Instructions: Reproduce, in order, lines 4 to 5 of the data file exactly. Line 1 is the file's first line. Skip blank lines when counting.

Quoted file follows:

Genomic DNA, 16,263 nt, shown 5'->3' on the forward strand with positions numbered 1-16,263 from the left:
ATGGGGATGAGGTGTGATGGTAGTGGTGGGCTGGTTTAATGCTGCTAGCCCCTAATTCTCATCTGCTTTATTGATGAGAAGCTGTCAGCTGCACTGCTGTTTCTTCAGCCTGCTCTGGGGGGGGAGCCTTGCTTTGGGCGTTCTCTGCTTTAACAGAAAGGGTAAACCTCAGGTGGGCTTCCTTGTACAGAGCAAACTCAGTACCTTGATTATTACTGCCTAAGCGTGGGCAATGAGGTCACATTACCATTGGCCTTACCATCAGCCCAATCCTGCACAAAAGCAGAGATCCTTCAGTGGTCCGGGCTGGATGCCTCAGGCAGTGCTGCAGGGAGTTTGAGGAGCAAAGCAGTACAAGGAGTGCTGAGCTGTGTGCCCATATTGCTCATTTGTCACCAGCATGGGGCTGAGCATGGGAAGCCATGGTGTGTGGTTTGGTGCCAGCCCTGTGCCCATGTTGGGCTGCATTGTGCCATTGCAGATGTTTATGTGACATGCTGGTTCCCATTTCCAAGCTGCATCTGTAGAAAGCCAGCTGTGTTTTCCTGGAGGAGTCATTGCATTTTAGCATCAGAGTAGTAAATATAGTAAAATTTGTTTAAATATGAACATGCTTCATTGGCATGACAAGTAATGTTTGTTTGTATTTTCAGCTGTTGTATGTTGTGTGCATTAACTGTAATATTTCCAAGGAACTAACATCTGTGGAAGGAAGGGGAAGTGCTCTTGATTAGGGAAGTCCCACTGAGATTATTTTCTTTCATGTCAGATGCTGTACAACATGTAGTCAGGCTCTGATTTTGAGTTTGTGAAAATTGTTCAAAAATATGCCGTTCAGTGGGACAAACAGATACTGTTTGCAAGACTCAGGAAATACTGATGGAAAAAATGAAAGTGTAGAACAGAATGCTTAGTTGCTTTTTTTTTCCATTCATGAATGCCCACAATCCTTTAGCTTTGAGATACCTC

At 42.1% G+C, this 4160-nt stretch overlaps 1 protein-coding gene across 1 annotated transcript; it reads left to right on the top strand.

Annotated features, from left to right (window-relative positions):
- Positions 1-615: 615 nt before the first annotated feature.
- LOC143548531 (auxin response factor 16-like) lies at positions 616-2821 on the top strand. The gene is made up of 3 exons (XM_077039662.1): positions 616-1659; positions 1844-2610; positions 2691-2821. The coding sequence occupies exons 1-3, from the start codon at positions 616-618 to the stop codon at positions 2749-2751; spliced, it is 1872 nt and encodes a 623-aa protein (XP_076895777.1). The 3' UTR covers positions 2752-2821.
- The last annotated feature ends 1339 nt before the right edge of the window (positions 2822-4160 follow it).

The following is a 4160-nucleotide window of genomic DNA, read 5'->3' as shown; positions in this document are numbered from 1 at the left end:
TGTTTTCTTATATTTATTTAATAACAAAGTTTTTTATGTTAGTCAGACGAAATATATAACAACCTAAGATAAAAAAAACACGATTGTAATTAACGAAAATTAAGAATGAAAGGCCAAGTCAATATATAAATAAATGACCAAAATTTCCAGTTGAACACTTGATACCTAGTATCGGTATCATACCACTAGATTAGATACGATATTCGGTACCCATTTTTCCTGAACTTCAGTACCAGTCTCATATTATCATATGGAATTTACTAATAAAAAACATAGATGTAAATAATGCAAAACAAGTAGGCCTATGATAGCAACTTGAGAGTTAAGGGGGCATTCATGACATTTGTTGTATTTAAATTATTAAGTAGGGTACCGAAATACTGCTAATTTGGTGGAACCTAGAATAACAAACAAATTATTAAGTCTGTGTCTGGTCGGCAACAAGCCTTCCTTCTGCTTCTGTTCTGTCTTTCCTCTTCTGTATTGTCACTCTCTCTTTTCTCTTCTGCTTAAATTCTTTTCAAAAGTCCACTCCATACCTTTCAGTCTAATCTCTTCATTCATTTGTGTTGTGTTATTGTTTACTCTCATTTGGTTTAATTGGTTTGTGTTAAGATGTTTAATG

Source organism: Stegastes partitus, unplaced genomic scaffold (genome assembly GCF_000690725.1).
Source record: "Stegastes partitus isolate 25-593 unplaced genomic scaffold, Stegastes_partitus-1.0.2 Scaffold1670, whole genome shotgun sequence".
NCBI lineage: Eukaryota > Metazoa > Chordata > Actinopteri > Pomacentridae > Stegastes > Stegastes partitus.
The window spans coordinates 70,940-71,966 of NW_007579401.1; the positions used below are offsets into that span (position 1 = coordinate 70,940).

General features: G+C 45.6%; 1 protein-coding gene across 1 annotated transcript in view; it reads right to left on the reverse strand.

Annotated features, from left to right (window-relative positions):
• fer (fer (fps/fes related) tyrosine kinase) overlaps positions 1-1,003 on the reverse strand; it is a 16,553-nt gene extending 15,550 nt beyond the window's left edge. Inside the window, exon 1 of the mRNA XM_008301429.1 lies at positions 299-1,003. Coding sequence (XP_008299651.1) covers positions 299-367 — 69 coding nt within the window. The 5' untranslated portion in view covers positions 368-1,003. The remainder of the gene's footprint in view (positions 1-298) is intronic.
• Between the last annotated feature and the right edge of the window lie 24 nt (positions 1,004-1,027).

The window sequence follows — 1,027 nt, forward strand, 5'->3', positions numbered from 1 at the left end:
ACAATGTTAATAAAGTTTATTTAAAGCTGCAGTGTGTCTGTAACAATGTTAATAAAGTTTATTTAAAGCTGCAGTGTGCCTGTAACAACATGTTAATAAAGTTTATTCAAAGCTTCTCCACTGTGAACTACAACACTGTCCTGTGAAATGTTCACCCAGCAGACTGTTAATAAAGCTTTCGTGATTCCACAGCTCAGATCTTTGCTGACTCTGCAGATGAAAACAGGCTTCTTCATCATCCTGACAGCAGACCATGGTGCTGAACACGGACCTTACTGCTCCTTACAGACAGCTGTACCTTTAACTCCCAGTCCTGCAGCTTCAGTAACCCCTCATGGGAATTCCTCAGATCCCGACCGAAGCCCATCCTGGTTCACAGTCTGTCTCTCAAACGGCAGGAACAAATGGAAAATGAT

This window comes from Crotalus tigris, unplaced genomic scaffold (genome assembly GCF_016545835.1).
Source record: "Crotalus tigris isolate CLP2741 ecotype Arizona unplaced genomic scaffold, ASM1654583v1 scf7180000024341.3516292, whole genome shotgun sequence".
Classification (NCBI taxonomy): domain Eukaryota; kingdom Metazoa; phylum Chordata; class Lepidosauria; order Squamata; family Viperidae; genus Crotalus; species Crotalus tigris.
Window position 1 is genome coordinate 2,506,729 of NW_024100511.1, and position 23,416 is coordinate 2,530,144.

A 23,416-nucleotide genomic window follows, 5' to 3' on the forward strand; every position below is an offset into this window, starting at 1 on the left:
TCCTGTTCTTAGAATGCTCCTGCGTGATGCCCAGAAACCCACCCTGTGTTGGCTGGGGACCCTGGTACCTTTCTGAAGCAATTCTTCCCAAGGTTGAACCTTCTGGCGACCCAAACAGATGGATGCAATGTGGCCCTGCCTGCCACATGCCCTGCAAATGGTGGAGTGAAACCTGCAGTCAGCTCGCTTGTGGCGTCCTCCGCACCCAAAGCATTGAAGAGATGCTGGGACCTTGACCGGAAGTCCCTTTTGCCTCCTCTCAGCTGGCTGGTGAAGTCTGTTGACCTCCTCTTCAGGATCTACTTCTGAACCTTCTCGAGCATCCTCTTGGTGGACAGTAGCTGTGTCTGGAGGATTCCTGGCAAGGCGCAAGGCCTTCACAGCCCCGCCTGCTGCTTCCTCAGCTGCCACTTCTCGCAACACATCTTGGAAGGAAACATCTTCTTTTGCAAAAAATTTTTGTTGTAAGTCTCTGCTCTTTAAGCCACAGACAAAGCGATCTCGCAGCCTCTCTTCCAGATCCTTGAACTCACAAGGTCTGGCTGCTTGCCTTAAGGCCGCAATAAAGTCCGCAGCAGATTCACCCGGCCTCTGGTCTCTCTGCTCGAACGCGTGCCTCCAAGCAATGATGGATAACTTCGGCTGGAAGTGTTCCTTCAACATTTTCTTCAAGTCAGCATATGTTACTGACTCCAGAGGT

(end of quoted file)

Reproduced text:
Annotated features, from left to right (window-relative positions):
- Positions 1-615: 615 nt before the first annotated feature.